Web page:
Books of 2012

Flavorwire posted  "The Books That Made the Most 'Best of 2012' Book Lists" (the lists consulted are linked at the end of the article).  Here are my favorite books published in 2012 that I've read so far.  Feel free to comment with yours.

The Middlesteins, by Jami Attenberg

Multiple generations of the Middlestein family populate Attenberg's novel. Matriarch Edie's overeating threatens her life and creates a rift between her and the rest of the family--particularly her husband of thirty years, Richard, who has given up on her and moved out. Their daughter Robin grapples with her feelings of resentment for her father and how to help save her mother from eating herself to death. Robin's laid-back brother Benny is married to high-strung, health-conscious Rachelle, who is planning their twin children's extravagant b'nai mitzvah party while also worrying about Edie.

This is a realistic portrait of a family with all its complex personalities and problems. The author saves the book from being a downer with her compassionate handling of the characters and her infusions of humor.

The Elementals, by Francesca Lia Block

This is a new adult fiction book from a favorite author of mine who writes primarily young adult novels (I discovered her when I was a teenager).  Most of her writing can be considered magical realism.  She deftly incorporates mythological and mysterious elements into her stories.  She also excels at sensory description.

Ariel Silverman heads off to college amidst two tumultuous events:  her mother's diagnosis of breast cancer and the disappearance of her best friend, Jeni, who vanished on a school trip to Berkeley.  Ariel wants to get to the bottom of Jeni's disappearance.  In an old house in the Berkeley hills Ariel meets three mysterious and seductive strangers who envelop her in their world.  But there is a lot that she doesn't know about them.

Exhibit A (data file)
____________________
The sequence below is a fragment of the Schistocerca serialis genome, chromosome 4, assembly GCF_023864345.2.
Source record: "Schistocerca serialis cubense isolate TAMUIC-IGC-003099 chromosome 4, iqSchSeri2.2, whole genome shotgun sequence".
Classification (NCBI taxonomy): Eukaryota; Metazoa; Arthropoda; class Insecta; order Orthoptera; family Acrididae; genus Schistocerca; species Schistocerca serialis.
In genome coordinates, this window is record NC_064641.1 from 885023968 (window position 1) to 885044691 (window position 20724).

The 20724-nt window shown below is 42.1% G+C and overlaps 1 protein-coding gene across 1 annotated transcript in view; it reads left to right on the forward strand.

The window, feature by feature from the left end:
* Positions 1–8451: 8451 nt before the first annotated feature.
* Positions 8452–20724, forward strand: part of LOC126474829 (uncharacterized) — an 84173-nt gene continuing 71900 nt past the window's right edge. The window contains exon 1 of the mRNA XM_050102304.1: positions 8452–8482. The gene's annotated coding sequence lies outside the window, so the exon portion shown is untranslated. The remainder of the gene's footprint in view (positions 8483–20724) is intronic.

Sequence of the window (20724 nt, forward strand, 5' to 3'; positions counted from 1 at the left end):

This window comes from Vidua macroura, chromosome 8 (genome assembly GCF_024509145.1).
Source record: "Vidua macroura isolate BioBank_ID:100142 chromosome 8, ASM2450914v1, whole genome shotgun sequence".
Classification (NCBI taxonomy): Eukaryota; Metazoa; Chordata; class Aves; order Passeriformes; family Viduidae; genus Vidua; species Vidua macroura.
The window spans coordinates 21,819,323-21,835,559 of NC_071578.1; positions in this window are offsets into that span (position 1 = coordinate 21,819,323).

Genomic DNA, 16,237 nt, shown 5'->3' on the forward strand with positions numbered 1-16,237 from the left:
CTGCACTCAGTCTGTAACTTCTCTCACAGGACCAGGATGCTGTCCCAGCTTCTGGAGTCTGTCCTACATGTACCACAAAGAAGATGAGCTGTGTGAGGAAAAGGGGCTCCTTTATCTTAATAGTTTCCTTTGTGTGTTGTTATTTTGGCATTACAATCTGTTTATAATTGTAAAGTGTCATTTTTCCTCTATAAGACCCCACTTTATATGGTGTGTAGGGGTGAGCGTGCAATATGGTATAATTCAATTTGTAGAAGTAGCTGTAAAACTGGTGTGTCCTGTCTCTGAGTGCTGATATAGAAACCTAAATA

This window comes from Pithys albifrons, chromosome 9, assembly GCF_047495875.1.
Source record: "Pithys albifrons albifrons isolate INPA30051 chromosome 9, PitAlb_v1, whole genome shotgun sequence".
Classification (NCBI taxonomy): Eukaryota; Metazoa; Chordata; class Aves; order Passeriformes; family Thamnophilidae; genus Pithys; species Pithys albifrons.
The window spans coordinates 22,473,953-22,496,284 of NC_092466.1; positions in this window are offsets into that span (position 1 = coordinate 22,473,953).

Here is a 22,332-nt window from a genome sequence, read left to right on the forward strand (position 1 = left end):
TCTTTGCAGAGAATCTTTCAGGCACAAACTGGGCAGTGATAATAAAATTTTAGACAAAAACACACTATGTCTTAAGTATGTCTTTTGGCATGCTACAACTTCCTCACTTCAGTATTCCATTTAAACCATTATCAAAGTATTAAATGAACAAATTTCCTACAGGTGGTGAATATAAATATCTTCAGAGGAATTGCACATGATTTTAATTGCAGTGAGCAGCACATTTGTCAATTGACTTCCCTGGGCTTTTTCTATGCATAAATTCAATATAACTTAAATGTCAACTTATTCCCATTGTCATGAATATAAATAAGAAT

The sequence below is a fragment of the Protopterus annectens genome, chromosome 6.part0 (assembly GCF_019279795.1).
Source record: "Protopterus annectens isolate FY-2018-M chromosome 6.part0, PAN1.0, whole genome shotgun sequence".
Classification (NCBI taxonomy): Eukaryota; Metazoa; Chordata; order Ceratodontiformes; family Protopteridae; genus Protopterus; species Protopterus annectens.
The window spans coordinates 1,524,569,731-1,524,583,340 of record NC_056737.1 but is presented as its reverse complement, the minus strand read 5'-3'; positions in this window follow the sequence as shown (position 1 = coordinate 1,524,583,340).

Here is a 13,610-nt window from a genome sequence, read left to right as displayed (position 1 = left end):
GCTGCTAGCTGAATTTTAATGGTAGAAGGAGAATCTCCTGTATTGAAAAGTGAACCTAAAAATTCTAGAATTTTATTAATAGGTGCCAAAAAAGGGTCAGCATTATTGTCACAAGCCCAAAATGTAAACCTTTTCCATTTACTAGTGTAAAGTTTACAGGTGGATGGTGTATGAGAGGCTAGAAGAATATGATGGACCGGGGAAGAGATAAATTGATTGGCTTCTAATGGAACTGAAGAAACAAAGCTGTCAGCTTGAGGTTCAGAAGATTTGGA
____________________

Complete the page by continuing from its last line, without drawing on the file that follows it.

Quiet:  The Power of Introverts in a World That Can't Stop Talking, by Susan Cain

I've read several books on introversion, and this is the best yet, fascinating and useful.  In a society that idealizes and pushes extroversion ("the omnipresent belief that the ideal self is gregarious, alpha, and comfortable in the spotlight"), at least a third of the population are introverts.  Cain lauds their hidden strengths.  "Our reverence for alpha status blinds us to things that are good and smart and wise," she says.

Cain recounts the rise of the cultural ideal of extroversion and the emphasis of groupthink in the workplace.  She explains how "collaboration kills creativity" for introverts, who are more productive at brainstorming alone.  The leadership potential of introverts is often overlooked yet they can make effective leaders.  Cain sheds light on how introverts can understand their own contradictions, like the ability to act like extroverts in certain situations.  She also looks at how introverts and extroverts can best negotiate relationships together.  Cain includes plenty of examples from research as well as real-life stories of individuals.

Marbles:  Mania, Depression, Michelangelo, and Me:  A Graphic Memoir, by Ellen Forney

Ellen Forney is a talented graphic memoirist (graphic memoirs being an intriguing genre that I dip into occasionally).  This book is about Forney's experience with bipolar disorder.  She chronicles what it is like for her to be manic and to be depressed, her diagnosis shortly before she turned thirty, the setbacks she faces, and tinkering with different medications.

At the crux of the book is her eagerness to determine the relationship between mental illness and creativity and whether medications inhibit creativity.  "Sometimes it seems like 'pain' is too obvious a place to turn for inspiration," she muses.  "Pain isn't always deep, anyway.  Sometimes it's awful and that's it.  Or boring."  The book reads as an honest, courageous, often humorous account with bold artwork to match.

Flatscreen, by Adam Wilson

In this darkly comic debut novel that I read with the howling wind of Hurricane Sandy outside my window, Eli Schwartz is basically a deadbeat, a couple of years removed from high school, jobless, pudgy, often stoned and clad in a bathrobe.  "People told me I was funny in high school," he says.  "It was good for awhile, the attention, until I understood what it meant.  It meant I wasn't other things:  sexy, interesting, smart, ambitious.  It meant I was going to have trouble getting laid.  It might have even meant I was fat." 

He takes on a rocky friendship with a troubled, larger-than-life, wheelchair-bound former actor.  Eli also heads in the direction of having a functional romantic relationship with an odd woman who also hasn't left town after high school.  "The most unlikely soul could find a counterpart.  Who was mine?" he wonders, and says, "everyone just needs someone to make them feel like death isn't a better option."  Despite his puttering existence, Eli searches for meaning.  This novel isn't for everyone--there are drugs, sex, snark, sentence fragments, and alternative endings--but besides the fact that it's funny, it has heart.